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How domestication altered the genome of ancient horses

American Association for the Advancement of Science

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IMAGE: A recreated image of Scythian horses sacrificed at Berel', Kazakhstan some 2,300 years ago. This material relates to a paper that appeared in the 28 April 2017, issue of Science,... view more

Credit: Carla Schaffer / Zainolla Samashev / AAAS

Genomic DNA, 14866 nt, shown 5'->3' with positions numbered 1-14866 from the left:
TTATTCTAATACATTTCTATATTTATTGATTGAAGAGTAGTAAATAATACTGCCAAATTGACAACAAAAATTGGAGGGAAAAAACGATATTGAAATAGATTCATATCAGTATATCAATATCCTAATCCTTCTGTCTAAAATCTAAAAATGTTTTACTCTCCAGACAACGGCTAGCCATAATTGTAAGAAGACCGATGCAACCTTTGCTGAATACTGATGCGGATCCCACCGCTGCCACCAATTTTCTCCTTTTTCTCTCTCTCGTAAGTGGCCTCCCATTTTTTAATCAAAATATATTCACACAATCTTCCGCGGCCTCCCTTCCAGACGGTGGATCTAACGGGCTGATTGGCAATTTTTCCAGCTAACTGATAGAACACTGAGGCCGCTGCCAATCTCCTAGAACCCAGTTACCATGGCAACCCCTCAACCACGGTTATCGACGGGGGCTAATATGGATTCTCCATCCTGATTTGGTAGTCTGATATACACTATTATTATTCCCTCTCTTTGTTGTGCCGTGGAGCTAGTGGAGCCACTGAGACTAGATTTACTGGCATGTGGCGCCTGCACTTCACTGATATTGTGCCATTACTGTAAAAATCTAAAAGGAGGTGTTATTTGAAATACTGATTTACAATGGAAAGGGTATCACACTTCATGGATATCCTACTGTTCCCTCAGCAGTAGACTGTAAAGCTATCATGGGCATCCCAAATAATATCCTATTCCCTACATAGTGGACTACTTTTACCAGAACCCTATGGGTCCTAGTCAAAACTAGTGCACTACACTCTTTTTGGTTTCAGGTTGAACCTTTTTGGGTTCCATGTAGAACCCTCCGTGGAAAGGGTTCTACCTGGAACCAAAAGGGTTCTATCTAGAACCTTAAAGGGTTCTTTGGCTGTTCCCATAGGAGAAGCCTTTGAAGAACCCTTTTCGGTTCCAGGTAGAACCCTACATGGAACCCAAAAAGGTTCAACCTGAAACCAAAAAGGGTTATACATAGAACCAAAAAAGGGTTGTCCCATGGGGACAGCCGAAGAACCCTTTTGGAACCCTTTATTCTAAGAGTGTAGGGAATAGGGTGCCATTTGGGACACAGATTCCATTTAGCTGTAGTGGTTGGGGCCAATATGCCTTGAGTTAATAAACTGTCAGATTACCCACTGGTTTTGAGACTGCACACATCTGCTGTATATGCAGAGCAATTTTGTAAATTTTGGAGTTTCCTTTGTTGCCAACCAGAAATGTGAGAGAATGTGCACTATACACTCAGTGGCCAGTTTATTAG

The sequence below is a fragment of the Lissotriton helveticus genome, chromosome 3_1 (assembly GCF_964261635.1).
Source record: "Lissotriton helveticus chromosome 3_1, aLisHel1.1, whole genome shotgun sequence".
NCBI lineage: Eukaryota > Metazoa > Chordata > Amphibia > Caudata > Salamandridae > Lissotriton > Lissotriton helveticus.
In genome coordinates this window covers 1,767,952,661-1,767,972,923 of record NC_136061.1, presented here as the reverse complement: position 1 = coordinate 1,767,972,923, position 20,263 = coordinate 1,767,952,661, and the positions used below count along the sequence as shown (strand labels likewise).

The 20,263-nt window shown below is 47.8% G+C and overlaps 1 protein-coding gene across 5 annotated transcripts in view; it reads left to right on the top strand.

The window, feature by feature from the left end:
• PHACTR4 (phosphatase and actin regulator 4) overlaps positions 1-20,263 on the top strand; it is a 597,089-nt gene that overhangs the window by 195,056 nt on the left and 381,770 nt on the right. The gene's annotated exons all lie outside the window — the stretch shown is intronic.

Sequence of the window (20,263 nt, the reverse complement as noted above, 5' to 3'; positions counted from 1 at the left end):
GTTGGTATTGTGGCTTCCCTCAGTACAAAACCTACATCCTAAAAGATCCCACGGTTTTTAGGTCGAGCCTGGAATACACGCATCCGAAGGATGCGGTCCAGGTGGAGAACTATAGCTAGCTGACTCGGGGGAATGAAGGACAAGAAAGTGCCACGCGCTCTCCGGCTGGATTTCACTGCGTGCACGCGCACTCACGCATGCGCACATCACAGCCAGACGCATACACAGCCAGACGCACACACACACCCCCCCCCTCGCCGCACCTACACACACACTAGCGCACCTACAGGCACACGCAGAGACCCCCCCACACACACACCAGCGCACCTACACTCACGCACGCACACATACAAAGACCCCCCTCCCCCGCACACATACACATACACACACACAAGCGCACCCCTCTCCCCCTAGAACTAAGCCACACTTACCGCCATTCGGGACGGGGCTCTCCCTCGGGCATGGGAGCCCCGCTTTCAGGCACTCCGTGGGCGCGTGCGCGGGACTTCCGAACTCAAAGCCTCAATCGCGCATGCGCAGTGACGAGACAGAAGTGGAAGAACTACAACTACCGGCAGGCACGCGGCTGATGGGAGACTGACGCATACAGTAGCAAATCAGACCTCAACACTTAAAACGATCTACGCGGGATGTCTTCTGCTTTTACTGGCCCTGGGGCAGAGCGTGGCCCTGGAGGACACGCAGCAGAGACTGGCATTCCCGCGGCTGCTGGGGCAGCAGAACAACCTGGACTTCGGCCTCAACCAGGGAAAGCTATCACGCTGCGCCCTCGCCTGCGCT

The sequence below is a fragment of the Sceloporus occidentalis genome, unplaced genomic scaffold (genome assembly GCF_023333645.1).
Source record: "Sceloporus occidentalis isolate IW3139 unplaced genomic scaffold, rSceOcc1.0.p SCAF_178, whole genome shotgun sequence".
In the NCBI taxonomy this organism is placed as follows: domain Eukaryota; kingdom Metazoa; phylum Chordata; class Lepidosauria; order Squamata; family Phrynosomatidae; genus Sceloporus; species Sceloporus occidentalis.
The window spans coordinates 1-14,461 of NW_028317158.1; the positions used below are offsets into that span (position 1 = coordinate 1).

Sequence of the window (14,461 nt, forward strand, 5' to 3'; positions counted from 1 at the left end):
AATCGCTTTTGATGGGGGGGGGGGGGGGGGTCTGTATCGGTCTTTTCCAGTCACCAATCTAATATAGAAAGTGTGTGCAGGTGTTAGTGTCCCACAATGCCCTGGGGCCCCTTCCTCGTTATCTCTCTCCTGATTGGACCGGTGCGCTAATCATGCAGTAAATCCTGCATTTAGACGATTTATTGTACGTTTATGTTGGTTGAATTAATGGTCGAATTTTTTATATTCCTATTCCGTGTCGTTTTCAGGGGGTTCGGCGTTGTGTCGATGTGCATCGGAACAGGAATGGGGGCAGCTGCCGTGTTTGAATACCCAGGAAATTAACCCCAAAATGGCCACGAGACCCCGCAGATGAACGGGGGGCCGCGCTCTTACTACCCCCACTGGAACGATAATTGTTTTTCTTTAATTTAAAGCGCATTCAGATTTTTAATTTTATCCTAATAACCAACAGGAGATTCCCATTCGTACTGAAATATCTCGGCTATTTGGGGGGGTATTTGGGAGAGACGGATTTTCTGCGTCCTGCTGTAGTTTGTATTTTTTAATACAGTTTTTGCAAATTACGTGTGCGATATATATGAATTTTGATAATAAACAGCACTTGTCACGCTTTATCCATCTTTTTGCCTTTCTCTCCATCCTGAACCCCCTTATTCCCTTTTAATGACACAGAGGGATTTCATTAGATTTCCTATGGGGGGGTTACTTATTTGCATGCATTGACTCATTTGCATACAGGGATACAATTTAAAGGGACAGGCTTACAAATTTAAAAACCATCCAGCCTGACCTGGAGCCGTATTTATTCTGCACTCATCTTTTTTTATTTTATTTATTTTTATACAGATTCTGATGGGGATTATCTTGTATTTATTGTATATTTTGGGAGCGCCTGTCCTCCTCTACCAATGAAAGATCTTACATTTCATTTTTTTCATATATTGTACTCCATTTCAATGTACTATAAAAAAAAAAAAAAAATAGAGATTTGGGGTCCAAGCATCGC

Analyses of 14 ancient horse genomes reveal the significant selective pressures domestication put on these animals, and highlight a relatively recent loss in their genetic diversity. Horse domestication likely started in the Kazakh steppe with the Botai culture roughly 5,500 thousand years ago. A lack of sufficiently preserved, ancient horse fossils has made it difficult to study genetic changes in the species since this pivotal moment. Here, Pablo Librado and colleagues examined the genomes of ancient domesticated horses, including a mare that lived about 4,100 years ago in modern day Chelyabinsk oblast, Russia; two stallions sacrificed at a burial site in Siberia about 2,700 years ago; and 11 stallions sacrificed at a site in Kazakhstan about 2,300 years ago. Their results reveal that selective pressure by breeders resulted in broader forelimbs, enriched development of carpal bones, and a variety of coat colors. A genetic mutation associated with muscle hypertrophy and short-distance sprint performance was also associated with horses selectively bred. Even humans' thirst for milk is evident in these ancient horse genomes, the authors report, as gene variants associated with increased lactation were detected among the animals (themselves a source of milk to humans, in some cases). Counter to the belief that domesticated horses may have been descendant from a small handful of stallions, the genomes analyzed in this study demonstrated great Y chromosomal diversity, suggesting that many stallions fathered the first domesticated horses. Lastly, based on their analysis, the authors suggest that the excess of deleterious mutations in present-day horses is likely not a consequence of early domestication, but of the last ~2,300 years of breeding.

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